A diver was reportedly beheaded by a great white shark in Mexico in what has become known as the first shark attack of 2023.
Manuel Lopez, 53, was reportedly diving for molluscs in Tobari Bay using a surface-fed air source — diving without the tanks — when he was attacked by a 19-foot great white shark, Tracking Sharks reported. (RELATED: REPORT: Shark kills woman snorkeling in Hawaii)
“He was diving when the animal attacked him and impressively tore his head off and bit both shoulders,” said Jose Bernal, who spoke for the fisherman who witnessed the incident.
Diver decapitated by 19-foot great white shark in Mexico in front of fisherman, report says https://t.co/fKni3HQ1Yi
— Insider International (@InsiderIntl) 28 January 2023
Divers and fishermen in the area had been warned of the presence of sharks, keeping many of them ashore. The Mexican government reportedly offers a stipend of 7,200 pesos or $384 per year to supplement their income, but it’s not enough to live on without additional income from catches, Business Insider stated.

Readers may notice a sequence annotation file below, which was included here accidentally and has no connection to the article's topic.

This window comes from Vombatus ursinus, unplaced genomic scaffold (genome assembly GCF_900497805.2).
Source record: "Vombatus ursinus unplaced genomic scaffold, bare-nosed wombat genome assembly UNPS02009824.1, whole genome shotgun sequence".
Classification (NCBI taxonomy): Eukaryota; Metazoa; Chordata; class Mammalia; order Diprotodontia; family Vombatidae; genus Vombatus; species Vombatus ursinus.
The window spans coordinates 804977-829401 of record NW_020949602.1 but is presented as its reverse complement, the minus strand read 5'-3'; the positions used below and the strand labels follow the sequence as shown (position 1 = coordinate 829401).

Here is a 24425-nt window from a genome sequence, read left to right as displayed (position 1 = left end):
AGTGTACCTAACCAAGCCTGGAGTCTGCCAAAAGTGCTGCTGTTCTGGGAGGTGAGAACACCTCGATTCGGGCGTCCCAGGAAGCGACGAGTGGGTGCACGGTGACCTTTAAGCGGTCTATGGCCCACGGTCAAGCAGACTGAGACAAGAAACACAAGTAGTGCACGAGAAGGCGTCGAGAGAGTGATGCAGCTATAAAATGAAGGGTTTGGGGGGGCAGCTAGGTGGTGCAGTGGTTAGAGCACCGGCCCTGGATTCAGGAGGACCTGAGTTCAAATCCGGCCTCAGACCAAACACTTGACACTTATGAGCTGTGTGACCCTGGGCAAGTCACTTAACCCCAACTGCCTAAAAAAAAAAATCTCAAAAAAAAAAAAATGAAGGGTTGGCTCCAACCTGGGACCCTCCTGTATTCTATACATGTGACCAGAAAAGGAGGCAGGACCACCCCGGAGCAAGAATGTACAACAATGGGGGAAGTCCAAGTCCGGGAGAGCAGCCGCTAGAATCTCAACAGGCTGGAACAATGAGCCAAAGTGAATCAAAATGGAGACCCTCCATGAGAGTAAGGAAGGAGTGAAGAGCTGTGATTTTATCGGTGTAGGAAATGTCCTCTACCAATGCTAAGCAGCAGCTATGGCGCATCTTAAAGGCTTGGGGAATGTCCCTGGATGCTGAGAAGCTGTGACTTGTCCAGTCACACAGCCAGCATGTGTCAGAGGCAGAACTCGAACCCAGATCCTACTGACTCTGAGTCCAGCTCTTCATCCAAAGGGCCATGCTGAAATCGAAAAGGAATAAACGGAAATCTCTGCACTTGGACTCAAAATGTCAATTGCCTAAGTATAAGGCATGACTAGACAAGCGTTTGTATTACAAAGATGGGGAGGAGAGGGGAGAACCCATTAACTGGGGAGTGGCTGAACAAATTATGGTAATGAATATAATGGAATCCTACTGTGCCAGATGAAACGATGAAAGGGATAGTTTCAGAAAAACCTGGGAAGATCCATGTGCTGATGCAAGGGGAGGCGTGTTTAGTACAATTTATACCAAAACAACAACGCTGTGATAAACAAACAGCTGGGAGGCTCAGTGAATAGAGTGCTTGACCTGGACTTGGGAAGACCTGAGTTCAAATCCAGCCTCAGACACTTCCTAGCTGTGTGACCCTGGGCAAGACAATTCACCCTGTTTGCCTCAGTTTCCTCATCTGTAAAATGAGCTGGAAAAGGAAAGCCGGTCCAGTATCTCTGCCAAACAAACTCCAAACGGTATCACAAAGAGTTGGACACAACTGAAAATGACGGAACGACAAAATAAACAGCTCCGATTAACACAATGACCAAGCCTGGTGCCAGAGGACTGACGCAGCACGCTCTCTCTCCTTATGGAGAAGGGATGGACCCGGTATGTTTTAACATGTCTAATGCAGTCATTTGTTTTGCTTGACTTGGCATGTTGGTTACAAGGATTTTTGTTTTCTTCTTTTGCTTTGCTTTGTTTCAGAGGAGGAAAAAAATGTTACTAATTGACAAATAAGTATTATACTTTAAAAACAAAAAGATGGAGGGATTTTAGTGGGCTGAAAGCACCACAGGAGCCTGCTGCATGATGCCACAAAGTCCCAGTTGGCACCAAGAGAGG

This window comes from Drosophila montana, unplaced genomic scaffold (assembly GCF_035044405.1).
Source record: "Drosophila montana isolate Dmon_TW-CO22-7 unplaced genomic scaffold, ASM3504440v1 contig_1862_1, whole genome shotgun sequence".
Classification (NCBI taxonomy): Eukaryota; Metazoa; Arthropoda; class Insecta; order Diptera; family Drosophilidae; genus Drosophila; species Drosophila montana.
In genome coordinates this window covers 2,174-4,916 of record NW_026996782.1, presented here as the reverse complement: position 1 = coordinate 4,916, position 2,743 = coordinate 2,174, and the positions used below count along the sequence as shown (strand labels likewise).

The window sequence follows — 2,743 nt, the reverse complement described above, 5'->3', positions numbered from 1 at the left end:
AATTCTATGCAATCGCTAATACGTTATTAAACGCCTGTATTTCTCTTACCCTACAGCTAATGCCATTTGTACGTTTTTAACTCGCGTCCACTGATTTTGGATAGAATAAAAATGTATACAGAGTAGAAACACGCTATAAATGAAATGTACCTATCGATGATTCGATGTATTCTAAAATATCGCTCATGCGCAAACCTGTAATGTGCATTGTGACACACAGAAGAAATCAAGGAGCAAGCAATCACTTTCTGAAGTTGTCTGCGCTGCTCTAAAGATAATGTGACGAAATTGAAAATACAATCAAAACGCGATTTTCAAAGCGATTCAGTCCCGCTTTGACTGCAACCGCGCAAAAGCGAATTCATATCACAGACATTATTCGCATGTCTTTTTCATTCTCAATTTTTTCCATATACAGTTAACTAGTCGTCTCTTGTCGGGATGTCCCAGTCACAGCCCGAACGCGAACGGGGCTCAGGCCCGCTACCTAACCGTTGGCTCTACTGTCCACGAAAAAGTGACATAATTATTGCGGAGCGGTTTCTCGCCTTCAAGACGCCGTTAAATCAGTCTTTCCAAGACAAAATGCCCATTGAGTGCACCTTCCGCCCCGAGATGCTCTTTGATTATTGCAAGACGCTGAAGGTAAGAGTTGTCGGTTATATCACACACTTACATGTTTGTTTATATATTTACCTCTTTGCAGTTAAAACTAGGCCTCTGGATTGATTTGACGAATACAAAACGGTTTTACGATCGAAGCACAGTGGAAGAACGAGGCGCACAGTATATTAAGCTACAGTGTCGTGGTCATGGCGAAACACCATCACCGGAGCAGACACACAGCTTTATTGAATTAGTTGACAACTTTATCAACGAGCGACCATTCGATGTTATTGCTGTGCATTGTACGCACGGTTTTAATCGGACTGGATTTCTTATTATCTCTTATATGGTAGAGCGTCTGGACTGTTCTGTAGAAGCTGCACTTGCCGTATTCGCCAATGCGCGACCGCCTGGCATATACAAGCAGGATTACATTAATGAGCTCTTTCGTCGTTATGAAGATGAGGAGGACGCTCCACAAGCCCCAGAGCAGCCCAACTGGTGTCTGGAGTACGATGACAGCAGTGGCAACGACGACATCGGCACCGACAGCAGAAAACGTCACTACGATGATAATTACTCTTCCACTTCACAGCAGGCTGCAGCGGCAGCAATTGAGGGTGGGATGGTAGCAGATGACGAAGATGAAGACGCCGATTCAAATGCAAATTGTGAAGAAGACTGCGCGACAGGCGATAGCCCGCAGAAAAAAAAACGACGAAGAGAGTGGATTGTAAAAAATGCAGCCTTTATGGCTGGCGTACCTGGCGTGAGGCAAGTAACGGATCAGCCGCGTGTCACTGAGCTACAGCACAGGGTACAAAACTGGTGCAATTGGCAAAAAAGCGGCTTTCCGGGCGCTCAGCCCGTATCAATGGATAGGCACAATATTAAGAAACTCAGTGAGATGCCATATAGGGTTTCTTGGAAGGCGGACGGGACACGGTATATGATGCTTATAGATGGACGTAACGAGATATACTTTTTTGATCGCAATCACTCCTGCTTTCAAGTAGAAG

Because of the sharks’ presence, some fishing organizations are asking the Mexican government to purchase shark shields or some other type of device that will emit electrical impulses to keep them away, according to Tracking Sharks. Local biologists have also suggested that divers forgo black wetsuits, as they can often be mistaken for a seal by curious sharks, the outlet said.
“We found that surfers, swimmers and pinnipeds (seals and sea lions) at the surface of the ocean will look just like a great white shark looking up from below, because these sharks cannot see fine details or colors,” Laura Ryan, a researcher in animal sensory systems at Macquarie University’s Neurobiology Lab, told the Boston Herald. Ryan said,
“Understanding why shark bites occur can help us find ways to prevent them while keeping both people and sharks safer,” Ryan added.
White sharks are commonly found in the Gulf of California during the winter months of December and January when pregnant sharks enter the area in search of food, Tracking Sharks reported.
“During the time the females give birth along the Baja Peninsula, they are exposed to a variety of commercial fishing activities that put them at risk,” Michael Domeier, researcher and the president of the Marine Conservation Science Institute told LiveScience. “Obviously, baby white sharks are at even greater risk since they spend the first years of their lives in coastal waters and their small size makes them even more susceptible to capture,” he added.
Sharks often seek out sea lions because of their high calorie content. Several fishermen have stated that when they accidentally catch a sea lion in their nets, sharks will approach their boat and patrol until the sea lions are released. Tracker sharks reported.